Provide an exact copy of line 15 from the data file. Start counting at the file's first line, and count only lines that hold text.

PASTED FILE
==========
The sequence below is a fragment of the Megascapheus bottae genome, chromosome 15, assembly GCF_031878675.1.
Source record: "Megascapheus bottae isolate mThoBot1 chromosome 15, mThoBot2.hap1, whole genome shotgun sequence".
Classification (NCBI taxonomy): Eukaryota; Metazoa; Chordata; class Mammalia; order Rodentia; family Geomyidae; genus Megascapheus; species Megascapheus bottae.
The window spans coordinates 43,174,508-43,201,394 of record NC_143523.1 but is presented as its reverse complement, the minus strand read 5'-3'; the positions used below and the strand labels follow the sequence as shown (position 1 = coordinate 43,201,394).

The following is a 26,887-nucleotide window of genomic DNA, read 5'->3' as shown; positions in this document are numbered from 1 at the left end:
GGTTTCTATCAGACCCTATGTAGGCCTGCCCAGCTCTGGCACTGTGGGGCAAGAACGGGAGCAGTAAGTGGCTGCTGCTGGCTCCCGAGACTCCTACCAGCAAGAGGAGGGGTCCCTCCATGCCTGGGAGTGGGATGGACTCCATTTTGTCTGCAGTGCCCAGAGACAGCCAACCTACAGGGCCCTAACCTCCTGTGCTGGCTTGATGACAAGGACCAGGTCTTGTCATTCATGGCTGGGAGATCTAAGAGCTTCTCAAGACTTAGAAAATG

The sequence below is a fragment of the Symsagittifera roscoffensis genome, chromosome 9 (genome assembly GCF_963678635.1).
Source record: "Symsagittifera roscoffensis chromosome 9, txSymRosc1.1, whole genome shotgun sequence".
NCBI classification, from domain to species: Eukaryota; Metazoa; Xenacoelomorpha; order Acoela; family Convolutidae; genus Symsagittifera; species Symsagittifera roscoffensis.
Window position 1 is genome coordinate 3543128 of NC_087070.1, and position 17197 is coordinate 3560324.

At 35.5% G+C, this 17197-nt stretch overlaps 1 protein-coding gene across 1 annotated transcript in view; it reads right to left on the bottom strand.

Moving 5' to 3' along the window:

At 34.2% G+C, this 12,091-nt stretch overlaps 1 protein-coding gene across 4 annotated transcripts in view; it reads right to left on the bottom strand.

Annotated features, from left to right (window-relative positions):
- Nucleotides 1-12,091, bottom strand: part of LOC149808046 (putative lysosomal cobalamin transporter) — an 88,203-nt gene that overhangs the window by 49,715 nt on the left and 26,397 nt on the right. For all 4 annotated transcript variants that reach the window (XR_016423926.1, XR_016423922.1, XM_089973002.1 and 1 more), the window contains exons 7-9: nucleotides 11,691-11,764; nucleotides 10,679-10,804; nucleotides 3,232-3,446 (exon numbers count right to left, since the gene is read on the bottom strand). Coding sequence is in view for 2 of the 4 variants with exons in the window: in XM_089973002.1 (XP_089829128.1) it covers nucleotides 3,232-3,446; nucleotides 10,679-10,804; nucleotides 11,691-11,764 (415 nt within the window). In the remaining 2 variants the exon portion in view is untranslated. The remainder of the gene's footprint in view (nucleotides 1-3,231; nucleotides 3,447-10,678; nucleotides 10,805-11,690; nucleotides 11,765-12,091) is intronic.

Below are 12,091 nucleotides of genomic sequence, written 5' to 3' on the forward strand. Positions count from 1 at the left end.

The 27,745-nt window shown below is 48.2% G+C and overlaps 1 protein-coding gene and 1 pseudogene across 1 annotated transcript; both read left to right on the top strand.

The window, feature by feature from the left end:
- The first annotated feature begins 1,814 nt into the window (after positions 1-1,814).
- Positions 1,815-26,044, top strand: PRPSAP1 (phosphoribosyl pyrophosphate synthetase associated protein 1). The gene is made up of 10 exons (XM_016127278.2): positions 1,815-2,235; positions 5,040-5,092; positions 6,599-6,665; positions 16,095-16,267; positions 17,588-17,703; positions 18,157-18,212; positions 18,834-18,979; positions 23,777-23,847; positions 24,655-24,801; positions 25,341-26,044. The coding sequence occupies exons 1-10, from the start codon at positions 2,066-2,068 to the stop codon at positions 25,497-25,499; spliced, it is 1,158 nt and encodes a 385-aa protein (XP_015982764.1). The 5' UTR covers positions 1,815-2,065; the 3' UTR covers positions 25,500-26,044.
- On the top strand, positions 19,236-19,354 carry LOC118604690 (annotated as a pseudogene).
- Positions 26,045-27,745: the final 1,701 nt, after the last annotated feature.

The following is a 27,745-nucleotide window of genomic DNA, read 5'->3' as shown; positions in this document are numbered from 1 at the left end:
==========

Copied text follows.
- Nucleotides 1-12,091, bottom strand: part of LOC149808046 (putative lysosomal cobalamin transporter) — an 88,203-nt gene that overhangs the window by 49,715 nt on the left and 26,397 nt on the right. For all 4 annotated transcript variants that reach the window (XR_016423926.1, XR_016423922.1, XM_089973002.1 and 1 more), the window contains exons 7-9: nucleotides 11,691-11,764; nucleotides 10,679-10,804; nucleotides 3,232-3,446 (exon numbers count right to left, since the gene is read on the bottom strand). Coding sequence is in view for 2 of the 4 variants with exons in the window: in XM_089973002.1 (XP_089829128.1) it covers nucleotides 3,232-3,446; nucleotides 10,679-10,804; nucleotides 11,691-11,764 (415 nt within the window). In the remaining 2 variants the exon portion in view is untranslated. The remainder of the gene's footprint in view (nucleotides 1-3,231; nucleotides 3,447-10,678; nucleotides 10,805-11,690; nucleotides 11,765-12,091) is intronic.